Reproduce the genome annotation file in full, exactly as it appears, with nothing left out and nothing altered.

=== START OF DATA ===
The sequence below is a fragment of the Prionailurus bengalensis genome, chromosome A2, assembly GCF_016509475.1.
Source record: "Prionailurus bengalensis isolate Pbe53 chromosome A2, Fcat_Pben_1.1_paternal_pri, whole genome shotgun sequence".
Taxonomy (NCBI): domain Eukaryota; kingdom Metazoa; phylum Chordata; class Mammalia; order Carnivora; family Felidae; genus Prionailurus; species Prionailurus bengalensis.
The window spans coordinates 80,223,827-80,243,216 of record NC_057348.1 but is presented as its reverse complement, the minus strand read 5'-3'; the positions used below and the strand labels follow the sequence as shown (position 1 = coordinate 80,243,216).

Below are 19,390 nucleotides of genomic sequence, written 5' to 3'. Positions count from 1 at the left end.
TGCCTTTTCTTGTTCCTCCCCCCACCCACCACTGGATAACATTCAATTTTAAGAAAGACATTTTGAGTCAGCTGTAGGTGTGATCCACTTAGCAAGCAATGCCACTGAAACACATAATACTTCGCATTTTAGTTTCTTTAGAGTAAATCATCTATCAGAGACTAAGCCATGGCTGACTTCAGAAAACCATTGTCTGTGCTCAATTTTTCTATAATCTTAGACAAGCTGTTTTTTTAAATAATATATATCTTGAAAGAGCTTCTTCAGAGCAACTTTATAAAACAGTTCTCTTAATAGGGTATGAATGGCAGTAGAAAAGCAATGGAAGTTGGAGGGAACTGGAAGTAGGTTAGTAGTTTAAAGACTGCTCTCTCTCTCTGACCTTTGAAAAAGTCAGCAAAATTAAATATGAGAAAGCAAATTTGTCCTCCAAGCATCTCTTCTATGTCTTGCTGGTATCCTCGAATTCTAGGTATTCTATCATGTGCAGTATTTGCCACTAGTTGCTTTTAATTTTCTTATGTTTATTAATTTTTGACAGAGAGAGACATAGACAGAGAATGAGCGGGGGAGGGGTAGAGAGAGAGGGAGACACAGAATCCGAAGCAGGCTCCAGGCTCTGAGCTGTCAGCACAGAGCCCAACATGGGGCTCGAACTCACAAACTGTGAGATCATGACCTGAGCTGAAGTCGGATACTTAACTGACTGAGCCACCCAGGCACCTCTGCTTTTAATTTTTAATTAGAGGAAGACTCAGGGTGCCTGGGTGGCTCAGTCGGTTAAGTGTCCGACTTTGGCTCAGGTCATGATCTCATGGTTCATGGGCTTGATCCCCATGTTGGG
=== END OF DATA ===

The sequence below is a fragment of the Prionailurus bengalensis genome, chromosome A2, assembly GCF_016509475.1.
Source record: "Prionailurus bengalensis isolate Pbe53 chromosome A2, Fcat_Pben_1.1_paternal_pri, whole genome shotgun sequence".
Taxonomy (NCBI): domain Eukaryota; kingdom Metazoa; phylum Chordata; class Mammalia; order Carnivora; family Felidae; genus Prionailurus; species Prionailurus bengalensis.
The window spans coordinates 80,223,827-80,243,216 of record NC_057348.1 but is presented as its reverse complement, the minus strand read 5'-3'; the positions used below and the strand labels follow the sequence as shown (position 1 = coordinate 80,243,216).

Below are 19,390 nucleotides of genomic sequence, written 5' to 3'. Positions count from 1 at the left end.
TGCCTTTTCTTGTTCCTCCCCCCACCCACCACTGGATAACATTCAATTTTAAGAAAGACATTTTGAGTCAGCTGTAGGTGTGATCCACTTAGCAAGCAATGCCACTGAAACACATAATACTTCGCATTTTAGTTTCTTTAGAGTAAATCATCTATCAGAGACTAAGCCATGGCTGACTTCAGAAAACCATTGTCTGTGCTCAATTTTTCTATAATCTTAGACAAGCTGTTTTTTTAAATAATATATATCTTGAAAGAGCTTCTTCAGAGCAACTTTATAAAACAGTTCTCTTAATAGGGTATGAATGGCAGTAGAAAAGCAATGGAAGTTGGAGGGAACTGGAAGTAGGTTAGTAGTTTAAAGACTGCTCTCTCTCTCTGACCTTTGAAAAAGTCAGCAAAATTAAATATGAGAAAGCAAATTTGTCCTCCAAGCATCTCTTCTATGTCTTGCTGGTATCCTCGAATTCTAGGTATTCTATCATGTGCAGTATTTGCCACTAGTTGCTTTTAATTTTCTTATGTTTATTAATTTTTGACAGAGAGAGACATAGACAGAGAATGAGCGGGGGAGGGGTAGAGAGAGAGGGAGACACAGAATCCGAAGCAGGCTCCAGGCTCTGAGCTGTCAGCACAGAGCCCAACATGGGGCTCGAACTCACAAACTGTGAGATCATGACCTGAGCTGAAGTCGGATACTTAACTGACTGAGCCACCCAGGCACCTCTGCTTTTAATTTTTAATTAGAGGAAGACTCAGGGTGCCTGGGTGGCTCAGTCGGTTAAGTGTCCGACTTTGGCTCAGGTCATGATCTCATGGTTCATGGGCTTGATCCCCATGTTGGG